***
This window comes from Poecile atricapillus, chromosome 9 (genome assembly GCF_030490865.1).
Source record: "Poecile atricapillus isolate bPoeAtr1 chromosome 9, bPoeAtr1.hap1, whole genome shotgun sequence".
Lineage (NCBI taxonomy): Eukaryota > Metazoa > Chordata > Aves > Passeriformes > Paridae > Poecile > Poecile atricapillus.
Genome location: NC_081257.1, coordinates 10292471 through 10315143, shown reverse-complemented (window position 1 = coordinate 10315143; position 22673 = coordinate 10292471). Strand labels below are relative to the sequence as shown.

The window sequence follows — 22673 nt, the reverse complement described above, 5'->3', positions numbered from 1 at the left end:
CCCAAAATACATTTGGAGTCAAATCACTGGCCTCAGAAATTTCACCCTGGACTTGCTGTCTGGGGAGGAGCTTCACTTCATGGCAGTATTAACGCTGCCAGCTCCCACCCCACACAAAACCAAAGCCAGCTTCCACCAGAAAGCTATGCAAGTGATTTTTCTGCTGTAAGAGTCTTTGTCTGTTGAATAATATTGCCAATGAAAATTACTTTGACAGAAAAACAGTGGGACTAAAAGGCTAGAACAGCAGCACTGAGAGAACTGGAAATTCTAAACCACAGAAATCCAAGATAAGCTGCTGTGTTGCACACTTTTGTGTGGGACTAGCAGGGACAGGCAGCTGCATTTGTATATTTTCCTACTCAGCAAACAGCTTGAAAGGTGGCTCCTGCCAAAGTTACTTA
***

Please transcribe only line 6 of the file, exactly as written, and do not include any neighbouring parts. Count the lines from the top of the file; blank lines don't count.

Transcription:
CCCAAAATACATTTGGAGTCAAATCACTGGCCTCAGAAATTTCACCCTGGACTTGCTGTCTGGGGAGGAGCTTCACTTCATGGCAGTATTAACGCTGCCAGCTCCCACCCCACACAAAACCAAAGCCAGCTTCCACCAGAAAGCTATGCAAGTGATTTTTCTGCTGTAAGAGTCTTTGTCTGTTGAATAATATTGCCAATGAAAATTACTTTGACAGAAAAACAGTGGGACTAAAAGGCTAGAACAGCAGCACTGAGAGAACTGGAAATTCTAAACCACAGAAATCCAAGATAAGCTGCTGTGTTGCACACTTTTGTGTGGGACTAGCAGGGACAGGCAGCTGCATTTGTATATTTTCCTACTCAGCAAACAGCTTGAAAGGTGGCTCCTGCCAAAGTTACTTA